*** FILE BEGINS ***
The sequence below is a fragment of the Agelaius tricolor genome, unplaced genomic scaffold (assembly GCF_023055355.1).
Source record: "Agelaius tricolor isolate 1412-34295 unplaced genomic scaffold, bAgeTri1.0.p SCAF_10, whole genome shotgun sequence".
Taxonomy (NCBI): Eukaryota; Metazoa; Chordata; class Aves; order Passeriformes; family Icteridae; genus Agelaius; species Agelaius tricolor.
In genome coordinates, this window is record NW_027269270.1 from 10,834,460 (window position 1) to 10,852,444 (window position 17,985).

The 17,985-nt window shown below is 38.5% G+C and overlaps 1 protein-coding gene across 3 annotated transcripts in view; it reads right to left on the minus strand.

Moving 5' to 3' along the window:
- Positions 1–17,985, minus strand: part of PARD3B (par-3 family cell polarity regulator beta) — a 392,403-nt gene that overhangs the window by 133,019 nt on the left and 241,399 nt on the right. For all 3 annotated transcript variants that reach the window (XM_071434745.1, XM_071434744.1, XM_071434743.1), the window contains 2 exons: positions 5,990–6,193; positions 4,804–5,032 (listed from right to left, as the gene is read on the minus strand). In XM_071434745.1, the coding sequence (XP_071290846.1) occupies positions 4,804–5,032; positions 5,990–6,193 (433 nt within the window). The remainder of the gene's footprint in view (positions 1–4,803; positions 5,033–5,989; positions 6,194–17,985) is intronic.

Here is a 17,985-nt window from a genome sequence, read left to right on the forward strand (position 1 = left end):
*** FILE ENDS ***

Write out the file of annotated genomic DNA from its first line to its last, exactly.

The sequence below is a fragment of the Agelaius tricolor genome, unplaced genomic scaffold (assembly GCF_023055355.1).
Source record: "Agelaius tricolor isolate 1412-34295 unplaced genomic scaffold, bAgeTri1.0.p SCAF_10, whole genome shotgun sequence".
Taxonomy (NCBI): Eukaryota; Metazoa; Chordata; class Aves; order Passeriformes; family Icteridae; genus Agelaius; species Agelaius tricolor.
In genome coordinates, this window is record NW_027269270.1 from 10,834,460 (window position 1) to 10,852,444 (window position 17,985).

The 17,985-nt window shown below is 38.5% G+C and overlaps 1 protein-coding gene across 3 annotated transcripts in view; it reads right to left on the minus strand.

Moving 5' to 3' along the window:
- Positions 1–17,985, minus strand: part of PARD3B (par-3 family cell polarity regulator beta) — a 392,403-nt gene that overhangs the window by 133,019 nt on the left and 241,399 nt on the right. For all 3 annotated transcript variants that reach the window (XM_071434745.1, XM_071434744.1, XM_071434743.1), the window contains 2 exons: positions 5,990–6,193; positions 4,804–5,032 (listed from right to left, as the gene is read on the minus strand). In XM_071434745.1, the coding sequence (XP_071290846.1) occupies positions 4,804–5,032; positions 5,990–6,193 (433 nt within the window). The remainder of the gene's footprint in view (positions 1–4,803; positions 5,033–5,989; positions 6,194–17,985) is intronic.

Here is a 17,985-nt window from a genome sequence, read left to right on the forward strand (position 1 = left end):